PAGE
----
2016 announced the introduction of the new National Living Wage, which is expected to have both positive and negative effects on SMEs throughout the UK.
Currently in the UK all employees are entitled to the National minimum wage, and workers don’t need a written contract to be eligible for it.
The National Minimum Wage increased to £6.70 per hour in October 2015 but will be increased again, with the new premium, to £7.20 in April 2016 – and predicted to rise, in increments, to £9 per hour by 2020 for workers aged 25 and over.
Upwards of a million workers in the UK are set to benefit from this latest 50p increase.
National Living Wage, Living Wage and National Minimum Wage, what’s the difference?
It’s compulsory to pay any worker aged 25 and over the new National Living Wage, whilst the National Minimum Wage will still apply to those under 25.
The National Living Wage is not to be confused with the Living Wage, which is a voluntary hourly rate set by the Living Wage Foundation. It’s calculated against the cost of living, which stands at £8.25 outside of London, and is updated annually.
The new National Living Wage will be a ‘premium’ on top of the existing national minimum wage, for workers aged 25 and over, and employers must pay this.
So, to recap:
National Minimum Wage– The minimum wage for all workers.
National Living Wage– An addition to the current National Minimum Wage for workers aged 25 and over.
Living Wage– A voluntary hourly rate set independently and updated annually, based on the cost of living.
But what effect will this have on small businesses?
A survey by the FSB found that 38% of SME employers expect the new National Living Wage to have a negative impact on their business processes, with just 6% anticipating a positive impact.
Over half of those survey thought the projected rise to £9 an hour by 2020 will have an additional negative effect, which in turn led to many saying they’d be put off hiring new staff and would be forced to cut staff hours. They’d also consider raising prices in order to balance the books. Almost a third of businesses owners expected to absorb the cost through reduced profits (29%).
However, it’s not all doom and gloom for businesses, with many positive effects expected to come from the increment, too. To give you the full picture, we’ve compiled a list of some of the main pros and cons for small businesses that the National Living Wage is expected to bring.
- Increase in employee motivation and productivity
- Better employee retention and fewer sickness absences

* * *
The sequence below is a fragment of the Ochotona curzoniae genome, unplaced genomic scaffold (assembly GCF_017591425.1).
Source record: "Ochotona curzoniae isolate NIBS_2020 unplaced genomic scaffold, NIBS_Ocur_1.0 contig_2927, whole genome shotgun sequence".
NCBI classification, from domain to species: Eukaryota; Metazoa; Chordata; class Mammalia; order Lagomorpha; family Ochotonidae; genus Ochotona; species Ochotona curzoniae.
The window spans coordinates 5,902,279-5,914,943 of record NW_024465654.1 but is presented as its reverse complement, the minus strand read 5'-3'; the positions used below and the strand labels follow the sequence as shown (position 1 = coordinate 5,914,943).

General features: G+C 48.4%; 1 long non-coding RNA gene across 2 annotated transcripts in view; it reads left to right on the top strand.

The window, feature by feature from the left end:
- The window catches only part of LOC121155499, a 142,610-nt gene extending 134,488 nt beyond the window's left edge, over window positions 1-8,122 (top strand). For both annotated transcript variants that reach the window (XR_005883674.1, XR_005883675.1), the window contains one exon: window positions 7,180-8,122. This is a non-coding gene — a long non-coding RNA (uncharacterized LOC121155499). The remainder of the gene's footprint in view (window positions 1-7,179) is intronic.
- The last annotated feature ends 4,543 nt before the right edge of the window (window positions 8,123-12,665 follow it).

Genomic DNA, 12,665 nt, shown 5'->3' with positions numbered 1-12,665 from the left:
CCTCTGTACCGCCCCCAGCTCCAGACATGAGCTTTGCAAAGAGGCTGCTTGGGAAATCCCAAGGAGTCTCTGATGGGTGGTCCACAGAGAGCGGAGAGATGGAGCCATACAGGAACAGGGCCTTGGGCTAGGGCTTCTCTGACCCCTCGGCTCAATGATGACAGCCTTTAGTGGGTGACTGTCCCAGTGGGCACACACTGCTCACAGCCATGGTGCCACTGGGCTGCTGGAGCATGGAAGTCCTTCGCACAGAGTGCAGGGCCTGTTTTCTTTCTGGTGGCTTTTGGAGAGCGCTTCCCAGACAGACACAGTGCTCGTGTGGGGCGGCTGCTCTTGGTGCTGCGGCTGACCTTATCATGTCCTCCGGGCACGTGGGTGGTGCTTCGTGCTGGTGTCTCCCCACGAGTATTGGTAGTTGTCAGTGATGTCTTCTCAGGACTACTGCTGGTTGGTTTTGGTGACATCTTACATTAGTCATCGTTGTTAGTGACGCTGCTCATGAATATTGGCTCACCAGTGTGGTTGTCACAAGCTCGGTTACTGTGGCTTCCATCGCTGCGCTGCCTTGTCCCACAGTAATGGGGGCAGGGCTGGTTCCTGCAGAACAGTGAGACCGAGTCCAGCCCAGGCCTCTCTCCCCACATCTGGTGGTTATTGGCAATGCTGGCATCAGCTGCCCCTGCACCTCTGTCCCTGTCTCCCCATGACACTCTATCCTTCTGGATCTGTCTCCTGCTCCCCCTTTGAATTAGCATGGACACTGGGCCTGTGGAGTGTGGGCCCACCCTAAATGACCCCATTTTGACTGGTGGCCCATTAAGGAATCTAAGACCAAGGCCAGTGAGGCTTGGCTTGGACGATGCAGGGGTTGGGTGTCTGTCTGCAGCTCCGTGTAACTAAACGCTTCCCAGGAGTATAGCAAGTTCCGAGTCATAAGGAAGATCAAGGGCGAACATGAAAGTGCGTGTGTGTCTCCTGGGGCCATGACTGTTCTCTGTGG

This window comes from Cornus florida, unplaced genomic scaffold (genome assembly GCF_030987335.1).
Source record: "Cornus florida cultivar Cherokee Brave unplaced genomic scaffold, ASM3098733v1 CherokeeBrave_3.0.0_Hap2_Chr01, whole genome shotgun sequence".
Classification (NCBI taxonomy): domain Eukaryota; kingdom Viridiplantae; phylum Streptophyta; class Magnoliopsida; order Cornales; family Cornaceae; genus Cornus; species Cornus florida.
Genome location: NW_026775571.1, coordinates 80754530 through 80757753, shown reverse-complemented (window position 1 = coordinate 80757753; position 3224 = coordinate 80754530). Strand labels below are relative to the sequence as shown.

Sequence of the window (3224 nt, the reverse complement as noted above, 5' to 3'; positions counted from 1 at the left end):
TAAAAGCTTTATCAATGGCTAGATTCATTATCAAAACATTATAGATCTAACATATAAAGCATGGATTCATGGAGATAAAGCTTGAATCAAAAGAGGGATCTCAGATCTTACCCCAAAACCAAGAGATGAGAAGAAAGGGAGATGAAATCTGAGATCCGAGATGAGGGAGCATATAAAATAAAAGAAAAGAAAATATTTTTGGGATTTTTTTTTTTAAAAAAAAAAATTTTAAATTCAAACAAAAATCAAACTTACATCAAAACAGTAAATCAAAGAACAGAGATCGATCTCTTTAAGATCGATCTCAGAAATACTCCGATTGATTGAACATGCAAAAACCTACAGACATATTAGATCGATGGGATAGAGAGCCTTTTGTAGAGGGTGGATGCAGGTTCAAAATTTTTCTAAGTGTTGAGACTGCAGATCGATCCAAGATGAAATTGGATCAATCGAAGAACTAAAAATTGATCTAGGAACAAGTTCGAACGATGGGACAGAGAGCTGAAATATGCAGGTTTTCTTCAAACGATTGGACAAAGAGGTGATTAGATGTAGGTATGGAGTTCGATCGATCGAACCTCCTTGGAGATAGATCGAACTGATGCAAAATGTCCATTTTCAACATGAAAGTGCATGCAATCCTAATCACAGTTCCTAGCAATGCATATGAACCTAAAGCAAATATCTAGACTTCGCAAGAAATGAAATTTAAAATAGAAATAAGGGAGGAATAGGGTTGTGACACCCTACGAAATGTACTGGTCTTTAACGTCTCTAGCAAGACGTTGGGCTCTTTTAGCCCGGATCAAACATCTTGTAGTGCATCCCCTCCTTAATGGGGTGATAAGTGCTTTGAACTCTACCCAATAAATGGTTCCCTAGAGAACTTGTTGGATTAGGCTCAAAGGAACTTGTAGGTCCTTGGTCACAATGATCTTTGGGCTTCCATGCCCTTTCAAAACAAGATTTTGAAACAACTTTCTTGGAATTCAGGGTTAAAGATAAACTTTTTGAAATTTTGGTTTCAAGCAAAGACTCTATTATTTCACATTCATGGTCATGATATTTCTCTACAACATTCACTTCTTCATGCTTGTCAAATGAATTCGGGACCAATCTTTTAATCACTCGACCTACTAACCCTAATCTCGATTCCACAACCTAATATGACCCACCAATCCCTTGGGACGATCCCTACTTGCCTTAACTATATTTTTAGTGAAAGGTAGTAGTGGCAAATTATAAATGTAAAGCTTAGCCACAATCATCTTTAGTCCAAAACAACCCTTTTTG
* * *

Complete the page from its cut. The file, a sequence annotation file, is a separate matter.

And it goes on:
- Monetary benefits for business through a reduction in recruitment and training costs caused by above
- The Office for Budget Responsibility (OBR) says the new living wage would have only a “fractional” effect on jobs – by 2020 there would be 60,000 fewer jobs as a result of it; but almost one million new jobs formed.
- The OBR estimate that the cost to businesses will amount to just 1% of profits.
- Increased overheads, putting pressure on employers
- Squeeze cash flow, making growth a challenge
- Combined with new pension auto-enrolment this adds a large financial burden to SMEs
- The National Living Wage will cost an extra £5,900 a year from April 2016 for a small retail business with six full time staff aged 25 or over and earning the current adult minimum wage
- The FSB is cautioning policy-makers that although small business confidence has been strong in the past few years, its recent research shows a marked cooling in confidence since the Summer Budget. It says it is likely that the new Living Wage, as well as changes to the tax treatment of dividends, has contributed to this dip in confidence.
It’s essential that you make sure your business is up to date with policy as non-compliance with the new National Living Wage could result in a criminal offence and a financial penalty. Any employer found guilty may also be disqualified as a Company Director for up to 15 years. So make sure you know what you need to do.
Firstly, you will need to make sure you are paying all eligible staff correctly.
From 1st April 2016 the National Living Wage will roll out to all those who turn 25 in the proceeding months, and they will instantly become entitled to the new wage on the date of their 25th Birthday. This has huge implications for your administrative procedures, giving a new importance to implementing an accurate and rigorous record keeping process that will make it easier to manage the already complex system.
What next? For full information on the National Living Wage and what you need to do, read the Government advice page, here.